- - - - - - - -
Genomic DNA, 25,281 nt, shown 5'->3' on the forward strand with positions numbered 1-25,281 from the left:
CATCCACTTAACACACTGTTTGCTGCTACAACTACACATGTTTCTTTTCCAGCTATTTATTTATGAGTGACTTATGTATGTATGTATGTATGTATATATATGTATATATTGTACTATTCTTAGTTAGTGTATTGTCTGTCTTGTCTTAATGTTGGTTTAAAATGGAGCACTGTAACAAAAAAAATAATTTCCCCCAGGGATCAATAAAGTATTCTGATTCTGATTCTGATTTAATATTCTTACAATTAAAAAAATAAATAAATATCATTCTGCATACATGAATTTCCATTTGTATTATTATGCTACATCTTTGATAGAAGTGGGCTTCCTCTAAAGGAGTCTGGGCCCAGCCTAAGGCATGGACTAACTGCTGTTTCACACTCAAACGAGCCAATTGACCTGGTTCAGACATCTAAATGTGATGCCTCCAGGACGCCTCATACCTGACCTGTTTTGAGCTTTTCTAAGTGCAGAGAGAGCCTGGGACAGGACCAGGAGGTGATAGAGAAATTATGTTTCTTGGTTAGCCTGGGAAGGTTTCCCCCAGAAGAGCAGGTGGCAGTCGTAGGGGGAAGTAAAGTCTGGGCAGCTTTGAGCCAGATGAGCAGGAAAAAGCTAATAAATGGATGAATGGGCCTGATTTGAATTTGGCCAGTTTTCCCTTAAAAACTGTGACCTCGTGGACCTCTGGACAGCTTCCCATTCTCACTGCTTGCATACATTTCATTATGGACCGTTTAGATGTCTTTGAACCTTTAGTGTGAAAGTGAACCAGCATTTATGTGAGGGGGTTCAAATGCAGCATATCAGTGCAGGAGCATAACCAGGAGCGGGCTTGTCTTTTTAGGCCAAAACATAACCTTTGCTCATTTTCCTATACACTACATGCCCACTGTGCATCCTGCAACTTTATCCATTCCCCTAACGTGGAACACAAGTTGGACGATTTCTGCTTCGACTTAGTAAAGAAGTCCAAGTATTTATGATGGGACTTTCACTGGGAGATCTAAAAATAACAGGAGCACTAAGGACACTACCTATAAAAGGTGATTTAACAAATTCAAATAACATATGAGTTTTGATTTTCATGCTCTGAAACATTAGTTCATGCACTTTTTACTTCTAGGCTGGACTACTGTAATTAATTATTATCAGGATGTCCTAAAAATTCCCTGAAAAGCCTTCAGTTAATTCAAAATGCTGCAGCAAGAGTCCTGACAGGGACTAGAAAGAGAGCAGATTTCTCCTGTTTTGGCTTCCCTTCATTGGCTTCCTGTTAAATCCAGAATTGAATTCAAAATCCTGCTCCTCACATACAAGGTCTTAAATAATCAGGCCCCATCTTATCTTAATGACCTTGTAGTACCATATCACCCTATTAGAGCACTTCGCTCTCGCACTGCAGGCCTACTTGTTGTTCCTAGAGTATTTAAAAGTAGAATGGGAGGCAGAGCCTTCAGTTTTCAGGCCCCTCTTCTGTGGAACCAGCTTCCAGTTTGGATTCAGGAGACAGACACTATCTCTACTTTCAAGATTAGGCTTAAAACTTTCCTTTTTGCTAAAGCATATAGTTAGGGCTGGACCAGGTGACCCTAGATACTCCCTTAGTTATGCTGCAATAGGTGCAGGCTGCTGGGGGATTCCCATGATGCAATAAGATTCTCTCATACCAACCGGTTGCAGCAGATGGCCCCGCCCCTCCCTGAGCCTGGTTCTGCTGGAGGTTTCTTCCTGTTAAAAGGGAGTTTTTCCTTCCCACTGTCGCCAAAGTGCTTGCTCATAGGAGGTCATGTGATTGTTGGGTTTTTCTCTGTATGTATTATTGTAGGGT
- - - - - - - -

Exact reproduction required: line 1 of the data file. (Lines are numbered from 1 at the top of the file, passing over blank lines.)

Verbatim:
Genomic DNA, 25,281 nt, shown 5'->3' on the forward strand with positions numbered 1-25,281 from the left: